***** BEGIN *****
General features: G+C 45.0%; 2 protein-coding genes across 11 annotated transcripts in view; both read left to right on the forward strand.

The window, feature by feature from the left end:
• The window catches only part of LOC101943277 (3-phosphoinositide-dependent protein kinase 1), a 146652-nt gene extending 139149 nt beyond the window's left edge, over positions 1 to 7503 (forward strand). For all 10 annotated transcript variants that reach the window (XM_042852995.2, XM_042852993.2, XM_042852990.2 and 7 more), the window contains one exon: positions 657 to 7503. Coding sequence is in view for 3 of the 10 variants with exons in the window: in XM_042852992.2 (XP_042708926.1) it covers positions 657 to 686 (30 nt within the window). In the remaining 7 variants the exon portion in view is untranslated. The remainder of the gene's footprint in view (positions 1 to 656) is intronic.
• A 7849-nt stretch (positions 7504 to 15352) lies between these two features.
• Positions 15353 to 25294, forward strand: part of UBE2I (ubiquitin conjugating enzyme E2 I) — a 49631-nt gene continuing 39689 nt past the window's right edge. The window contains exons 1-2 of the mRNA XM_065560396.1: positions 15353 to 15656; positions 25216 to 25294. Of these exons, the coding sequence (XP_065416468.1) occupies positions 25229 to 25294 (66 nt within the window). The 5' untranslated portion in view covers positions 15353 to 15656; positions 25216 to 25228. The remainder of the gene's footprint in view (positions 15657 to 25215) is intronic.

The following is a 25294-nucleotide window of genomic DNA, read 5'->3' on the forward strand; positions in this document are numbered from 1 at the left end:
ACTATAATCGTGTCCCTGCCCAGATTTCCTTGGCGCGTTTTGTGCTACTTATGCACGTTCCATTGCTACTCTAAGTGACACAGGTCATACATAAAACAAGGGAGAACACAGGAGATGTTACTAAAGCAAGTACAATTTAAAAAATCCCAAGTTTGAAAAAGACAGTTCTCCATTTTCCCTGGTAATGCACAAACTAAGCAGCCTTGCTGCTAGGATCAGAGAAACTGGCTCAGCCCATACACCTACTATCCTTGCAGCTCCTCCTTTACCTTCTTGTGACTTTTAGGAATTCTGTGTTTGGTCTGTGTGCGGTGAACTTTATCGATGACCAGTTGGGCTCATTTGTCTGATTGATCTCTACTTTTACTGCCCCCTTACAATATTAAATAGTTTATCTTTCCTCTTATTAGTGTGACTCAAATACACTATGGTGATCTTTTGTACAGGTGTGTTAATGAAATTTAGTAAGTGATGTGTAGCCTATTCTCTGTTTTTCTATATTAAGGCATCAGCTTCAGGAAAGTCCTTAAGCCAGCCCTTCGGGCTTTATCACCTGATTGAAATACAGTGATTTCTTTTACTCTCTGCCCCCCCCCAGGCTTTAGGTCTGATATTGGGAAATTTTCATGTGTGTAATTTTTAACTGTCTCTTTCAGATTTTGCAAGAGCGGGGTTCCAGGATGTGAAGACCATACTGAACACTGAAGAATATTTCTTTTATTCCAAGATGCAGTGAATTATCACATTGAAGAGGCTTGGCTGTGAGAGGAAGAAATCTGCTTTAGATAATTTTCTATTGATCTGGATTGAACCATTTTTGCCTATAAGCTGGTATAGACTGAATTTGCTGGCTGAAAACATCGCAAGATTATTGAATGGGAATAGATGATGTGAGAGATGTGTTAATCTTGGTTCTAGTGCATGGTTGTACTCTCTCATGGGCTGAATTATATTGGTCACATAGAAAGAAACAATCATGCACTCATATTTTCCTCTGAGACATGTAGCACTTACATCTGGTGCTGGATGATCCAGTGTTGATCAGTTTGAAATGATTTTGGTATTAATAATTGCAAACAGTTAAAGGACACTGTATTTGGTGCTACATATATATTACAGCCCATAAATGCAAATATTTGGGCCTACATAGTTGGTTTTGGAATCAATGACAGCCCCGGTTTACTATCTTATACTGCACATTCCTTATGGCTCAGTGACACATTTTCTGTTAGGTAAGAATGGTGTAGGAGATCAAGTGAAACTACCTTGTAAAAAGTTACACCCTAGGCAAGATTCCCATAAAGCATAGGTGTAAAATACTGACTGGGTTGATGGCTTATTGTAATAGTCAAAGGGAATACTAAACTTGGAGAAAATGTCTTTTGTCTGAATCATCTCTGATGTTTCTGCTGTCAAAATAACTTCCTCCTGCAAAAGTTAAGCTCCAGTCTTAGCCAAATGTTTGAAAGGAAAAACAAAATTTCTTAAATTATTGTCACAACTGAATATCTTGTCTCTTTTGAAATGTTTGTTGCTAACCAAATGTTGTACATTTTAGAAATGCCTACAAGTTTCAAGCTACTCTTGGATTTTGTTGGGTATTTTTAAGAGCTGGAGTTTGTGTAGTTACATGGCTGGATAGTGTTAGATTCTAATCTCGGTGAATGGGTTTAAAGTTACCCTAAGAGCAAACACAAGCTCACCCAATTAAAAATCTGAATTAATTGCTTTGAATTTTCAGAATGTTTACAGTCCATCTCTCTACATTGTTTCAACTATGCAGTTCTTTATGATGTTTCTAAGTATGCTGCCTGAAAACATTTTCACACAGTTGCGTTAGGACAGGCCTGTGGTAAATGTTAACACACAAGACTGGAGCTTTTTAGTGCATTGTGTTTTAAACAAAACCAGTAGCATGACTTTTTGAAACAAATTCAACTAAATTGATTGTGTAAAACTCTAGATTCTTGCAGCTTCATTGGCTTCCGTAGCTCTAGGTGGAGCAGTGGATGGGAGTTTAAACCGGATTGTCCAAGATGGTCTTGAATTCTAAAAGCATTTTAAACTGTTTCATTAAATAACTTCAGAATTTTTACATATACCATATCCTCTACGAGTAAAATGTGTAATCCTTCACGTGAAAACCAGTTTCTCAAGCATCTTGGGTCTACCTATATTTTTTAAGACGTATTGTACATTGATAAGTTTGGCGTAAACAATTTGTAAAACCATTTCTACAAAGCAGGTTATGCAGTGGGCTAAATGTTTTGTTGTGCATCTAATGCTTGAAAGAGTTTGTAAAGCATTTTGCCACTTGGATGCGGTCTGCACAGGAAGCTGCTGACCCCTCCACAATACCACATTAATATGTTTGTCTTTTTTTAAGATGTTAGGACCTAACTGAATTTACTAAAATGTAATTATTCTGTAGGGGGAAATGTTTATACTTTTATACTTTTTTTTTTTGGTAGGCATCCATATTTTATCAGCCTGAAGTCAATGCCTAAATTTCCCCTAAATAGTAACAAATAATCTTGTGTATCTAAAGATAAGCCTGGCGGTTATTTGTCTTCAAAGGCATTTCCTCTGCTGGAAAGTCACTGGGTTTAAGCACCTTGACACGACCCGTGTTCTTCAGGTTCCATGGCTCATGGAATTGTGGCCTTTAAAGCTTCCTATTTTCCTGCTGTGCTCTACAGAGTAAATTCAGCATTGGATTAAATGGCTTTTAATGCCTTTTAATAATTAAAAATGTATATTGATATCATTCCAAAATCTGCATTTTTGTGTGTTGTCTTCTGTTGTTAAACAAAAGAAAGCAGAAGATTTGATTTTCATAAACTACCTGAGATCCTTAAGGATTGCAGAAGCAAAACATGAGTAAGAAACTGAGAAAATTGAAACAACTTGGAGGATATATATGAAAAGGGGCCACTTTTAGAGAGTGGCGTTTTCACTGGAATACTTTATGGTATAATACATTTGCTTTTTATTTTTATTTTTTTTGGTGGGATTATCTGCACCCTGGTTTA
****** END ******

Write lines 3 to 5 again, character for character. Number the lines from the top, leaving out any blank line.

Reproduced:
• The window catches only part of LOC101943277 (3-phosphoinositide-dependent protein kinase 1), a 146652-nt gene extending 139149 nt beyond the window's left edge, over positions 1 to 7503 (forward strand). For all 10 annotated transcript variants that reach the window (XM_042852995.2, XM_042852993.2, XM_042852990.2 and 7 more), the window contains one exon: positions 657 to 7503. Coding sequence is in view for 3 of the 10 variants with exons in the window: in XM_042852992.2 (XP_042708926.1) it covers positions 657 to 686 (30 nt within the window). In the remaining 7 variants the exon portion in view is untranslated. The remainder of the gene's footprint in view (positions 1 to 656) is intronic.
• A 7849-nt stretch (positions 7504 to 15352) lies between these two features.
• Positions 15353 to 25294, forward strand: part of UBE2I (ubiquitin conjugating enzyme E2 I) — a 49631-nt gene continuing 39689 nt past the window's right edge. The window contains exons 1-2 of the mRNA XM_065560396.1: positions 15353 to 15656; positions 25216 to 25294. Of these exons, the coding sequence (XP_065416468.1) occupies positions 25229 to 25294 (66 nt within the window). The 5' untranslated portion in view covers positions 15353 to 15656; positions 25216 to 25228. The remainder of the gene's footprint in view (positions 15657 to 25215) is intronic.